Why had the Israelites stopped circumcising their children? (Joshua 5:5–7) 5 All the people that came out had been circumcised, but all the people born in the wilderness during the journey from Egypt had not. 6 The Israelites had moved about in the wilderness forty years until all the men who were of military age when they left Egypt had died, since they had not obeyed the Lord. For the Lord had sworn to them that they would not see the land he had solemnly promised their ancestors to give us, a land flowing with milk and honey. 7 So he raised up their sons in their place, and these were the ones Joshua circumcised. They were still uncircumcised because they had not been circumcised on the way.
ESV - 9 And the Lord said to Joshua, "Today I have rolled away the reproach of Egypt from you." And so the name of that place is called Gilgal to this day.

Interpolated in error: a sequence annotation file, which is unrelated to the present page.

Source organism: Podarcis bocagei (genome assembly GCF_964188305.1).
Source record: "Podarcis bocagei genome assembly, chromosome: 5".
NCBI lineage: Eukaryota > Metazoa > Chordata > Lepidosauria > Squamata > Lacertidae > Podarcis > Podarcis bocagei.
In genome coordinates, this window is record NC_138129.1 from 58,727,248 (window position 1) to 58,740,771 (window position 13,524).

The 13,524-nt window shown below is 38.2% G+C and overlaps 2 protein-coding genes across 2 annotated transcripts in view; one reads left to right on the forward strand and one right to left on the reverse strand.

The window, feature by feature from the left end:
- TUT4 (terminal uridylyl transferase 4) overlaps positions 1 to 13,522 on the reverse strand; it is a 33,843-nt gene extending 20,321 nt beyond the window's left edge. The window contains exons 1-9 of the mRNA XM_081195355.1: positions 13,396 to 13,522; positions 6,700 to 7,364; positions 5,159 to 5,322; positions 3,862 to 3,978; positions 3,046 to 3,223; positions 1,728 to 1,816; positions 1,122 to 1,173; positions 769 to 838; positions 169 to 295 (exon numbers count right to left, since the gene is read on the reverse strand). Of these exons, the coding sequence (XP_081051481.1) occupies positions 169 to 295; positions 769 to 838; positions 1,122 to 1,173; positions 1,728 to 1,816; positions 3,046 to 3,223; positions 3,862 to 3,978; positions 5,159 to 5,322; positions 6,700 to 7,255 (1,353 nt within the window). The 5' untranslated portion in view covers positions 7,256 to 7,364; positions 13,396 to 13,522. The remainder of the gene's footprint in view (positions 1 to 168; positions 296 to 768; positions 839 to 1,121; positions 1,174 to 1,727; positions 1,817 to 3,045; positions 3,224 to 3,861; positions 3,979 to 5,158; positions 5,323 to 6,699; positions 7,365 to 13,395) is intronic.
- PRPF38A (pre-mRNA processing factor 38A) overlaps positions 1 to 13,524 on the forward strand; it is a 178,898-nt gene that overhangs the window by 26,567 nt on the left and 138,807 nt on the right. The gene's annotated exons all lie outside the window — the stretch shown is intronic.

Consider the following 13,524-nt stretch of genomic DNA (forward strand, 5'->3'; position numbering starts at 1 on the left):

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Although, to my knowledge, God did not specifically authorize suspension of the rite of circumcision (which was why He referred to the failure of Israel to perform it after their departure from Egypt as a reproach (Joshua 5:9)), I would speculate that circumcision was impossible from a practical standpoint during Israel's forty years of wandering both because of the uncertainty of their status from day to day, and because of the healing process associated with circumcision. (That is, the Israelites never knew when they might be required to uproot and move the entire camp on short notice because of external circumstances, which prevented meticulous compliance with the required time frame associated with circumcision (Genesis 17:12), and also would potentially not permit proper care and healing from the performance of it.)
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